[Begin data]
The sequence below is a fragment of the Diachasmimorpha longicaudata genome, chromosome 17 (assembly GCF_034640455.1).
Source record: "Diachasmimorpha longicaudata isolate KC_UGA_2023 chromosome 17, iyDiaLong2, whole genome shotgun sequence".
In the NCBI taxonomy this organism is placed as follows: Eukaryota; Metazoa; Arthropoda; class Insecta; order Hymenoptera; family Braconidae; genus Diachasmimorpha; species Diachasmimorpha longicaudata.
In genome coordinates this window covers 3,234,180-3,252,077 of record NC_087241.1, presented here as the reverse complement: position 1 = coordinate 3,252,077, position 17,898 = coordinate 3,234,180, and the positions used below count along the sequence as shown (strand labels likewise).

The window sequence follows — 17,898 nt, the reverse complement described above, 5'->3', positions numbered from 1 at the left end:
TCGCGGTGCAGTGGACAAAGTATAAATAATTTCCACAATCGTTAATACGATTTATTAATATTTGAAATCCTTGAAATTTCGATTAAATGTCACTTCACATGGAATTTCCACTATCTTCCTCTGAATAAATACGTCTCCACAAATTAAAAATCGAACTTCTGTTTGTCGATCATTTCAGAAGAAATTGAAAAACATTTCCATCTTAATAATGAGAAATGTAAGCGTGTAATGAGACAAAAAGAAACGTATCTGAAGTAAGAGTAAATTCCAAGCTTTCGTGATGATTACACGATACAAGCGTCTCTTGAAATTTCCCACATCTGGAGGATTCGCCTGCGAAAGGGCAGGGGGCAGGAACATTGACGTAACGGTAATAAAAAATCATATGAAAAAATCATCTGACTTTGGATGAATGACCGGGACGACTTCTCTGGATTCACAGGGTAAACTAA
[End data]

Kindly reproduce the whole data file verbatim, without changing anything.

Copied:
The sequence below is a fragment of the Diachasmimorpha longicaudata genome, chromosome 17 (assembly GCF_034640455.1).
Source record: "Diachasmimorpha longicaudata isolate KC_UGA_2023 chromosome 17, iyDiaLong2, whole genome shotgun sequence".
In the NCBI taxonomy this organism is placed as follows: Eukaryota; Metazoa; Arthropoda; class Insecta; order Hymenoptera; family Braconidae; genus Diachasmimorpha; species Diachasmimorpha longicaudata.
In genome coordinates this window covers 3,234,180-3,252,077 of record NC_087241.1, presented here as the reverse complement: position 1 = coordinate 3,252,077, position 17,898 = coordinate 3,234,180, and the positions used below count along the sequence as shown (strand labels likewise).

The window sequence follows — 17,898 nt, the reverse complement described above, 5'->3', positions numbered from 1 at the left end:
TCGCGGTGCAGTGGACAAAGTATAAATAATTTCCACAATCGTTAATACGATTTATTAATATTTGAAATCCTTGAAATTTCGATTAAATGTCACTTCACATGGAATTTCCACTATCTTCCTCTGAATAAATACGTCTCCACAAATTAAAAATCGAACTTCTGTTTGTCGATCATTTCAGAAGAAATTGAAAAACATTTCCATCTTAATAATGAGAAATGTAAGCGTGTAATGAGACAAAAAGAAACGTATCTGAAGTAAGAGTAAATTCCAAGCTTTCGTGATGATTACACGATACAAGCGTCTCTTGAAATTTCCCACATCTGGAGGATTCGCCTGCGAAAGGGCAGGGGGCAGGAACATTGACGTAACGGTAATAAAAAATCATATGAAAAAATCATCTGACTTTGGATGAATGACCGGGACGACTTCTCTGGATTCACAGGGTAAACTAA